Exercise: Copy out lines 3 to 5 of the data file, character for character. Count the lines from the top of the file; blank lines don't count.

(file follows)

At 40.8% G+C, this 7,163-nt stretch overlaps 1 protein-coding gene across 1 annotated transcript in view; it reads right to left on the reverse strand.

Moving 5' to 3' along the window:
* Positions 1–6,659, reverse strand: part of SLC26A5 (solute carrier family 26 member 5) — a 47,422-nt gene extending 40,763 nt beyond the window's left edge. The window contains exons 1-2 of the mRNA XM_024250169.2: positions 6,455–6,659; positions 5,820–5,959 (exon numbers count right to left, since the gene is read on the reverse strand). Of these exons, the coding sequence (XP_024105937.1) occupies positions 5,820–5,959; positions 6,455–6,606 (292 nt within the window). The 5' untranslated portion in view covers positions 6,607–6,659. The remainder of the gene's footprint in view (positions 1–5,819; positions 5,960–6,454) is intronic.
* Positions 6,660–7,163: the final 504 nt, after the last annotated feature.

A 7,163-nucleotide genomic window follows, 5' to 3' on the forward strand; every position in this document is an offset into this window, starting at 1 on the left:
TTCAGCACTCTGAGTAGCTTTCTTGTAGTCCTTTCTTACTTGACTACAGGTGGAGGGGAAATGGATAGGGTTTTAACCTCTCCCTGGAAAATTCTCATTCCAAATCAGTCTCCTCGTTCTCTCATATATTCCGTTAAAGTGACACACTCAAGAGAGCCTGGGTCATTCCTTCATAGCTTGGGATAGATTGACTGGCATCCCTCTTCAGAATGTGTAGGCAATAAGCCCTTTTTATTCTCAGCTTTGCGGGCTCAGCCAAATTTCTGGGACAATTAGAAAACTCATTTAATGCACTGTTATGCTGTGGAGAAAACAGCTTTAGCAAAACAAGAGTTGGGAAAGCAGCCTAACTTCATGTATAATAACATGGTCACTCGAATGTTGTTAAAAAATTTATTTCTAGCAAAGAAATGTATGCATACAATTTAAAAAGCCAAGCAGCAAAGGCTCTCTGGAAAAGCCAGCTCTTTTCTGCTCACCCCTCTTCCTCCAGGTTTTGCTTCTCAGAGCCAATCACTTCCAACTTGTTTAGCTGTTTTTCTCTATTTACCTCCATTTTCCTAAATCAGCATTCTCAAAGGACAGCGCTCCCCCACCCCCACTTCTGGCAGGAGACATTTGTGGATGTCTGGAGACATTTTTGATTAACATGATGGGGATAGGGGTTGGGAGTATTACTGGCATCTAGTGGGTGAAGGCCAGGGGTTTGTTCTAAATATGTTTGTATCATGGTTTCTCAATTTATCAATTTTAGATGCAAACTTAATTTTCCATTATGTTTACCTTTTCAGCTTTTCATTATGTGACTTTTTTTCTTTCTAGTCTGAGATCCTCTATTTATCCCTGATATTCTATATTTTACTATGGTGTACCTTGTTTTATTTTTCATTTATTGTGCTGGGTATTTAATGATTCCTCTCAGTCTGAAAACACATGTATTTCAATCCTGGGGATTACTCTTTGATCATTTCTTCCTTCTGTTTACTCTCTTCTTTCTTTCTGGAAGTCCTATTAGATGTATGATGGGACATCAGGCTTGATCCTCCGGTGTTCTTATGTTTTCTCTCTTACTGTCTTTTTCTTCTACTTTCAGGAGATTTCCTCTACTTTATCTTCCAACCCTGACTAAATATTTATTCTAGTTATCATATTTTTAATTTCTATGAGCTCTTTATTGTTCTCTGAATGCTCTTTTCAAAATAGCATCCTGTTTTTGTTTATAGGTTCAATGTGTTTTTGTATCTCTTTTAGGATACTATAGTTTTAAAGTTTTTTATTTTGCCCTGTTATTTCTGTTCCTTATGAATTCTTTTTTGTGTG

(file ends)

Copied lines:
* Positions 1–6,659, reverse strand: part of SLC26A5 (solute carrier family 26 member 5) — a 47,422-nt gene extending 40,763 nt beyond the window's left edge. The window contains exons 1-2 of the mRNA XM_024250169.2: positions 6,455–6,659; positions 5,820–5,959 (exon numbers count right to left, since the gene is read on the reverse strand). Of these exons, the coding sequence (XP_024105937.1) occupies positions 5,820–5,959; positions 6,455–6,606 (292 nt within the window). The 5' untranslated portion in view covers positions 6,607–6,659. The remainder of the gene's footprint in view (positions 1–5,819; positions 5,960–6,454) is intronic.
* Positions 6,660–7,163: the final 504 nt, after the last annotated feature.

A 7,163-nucleotide genomic window follows, 5' to 3' on the forward strand; every position in this document is an offset into this window, starting at 1 on the left: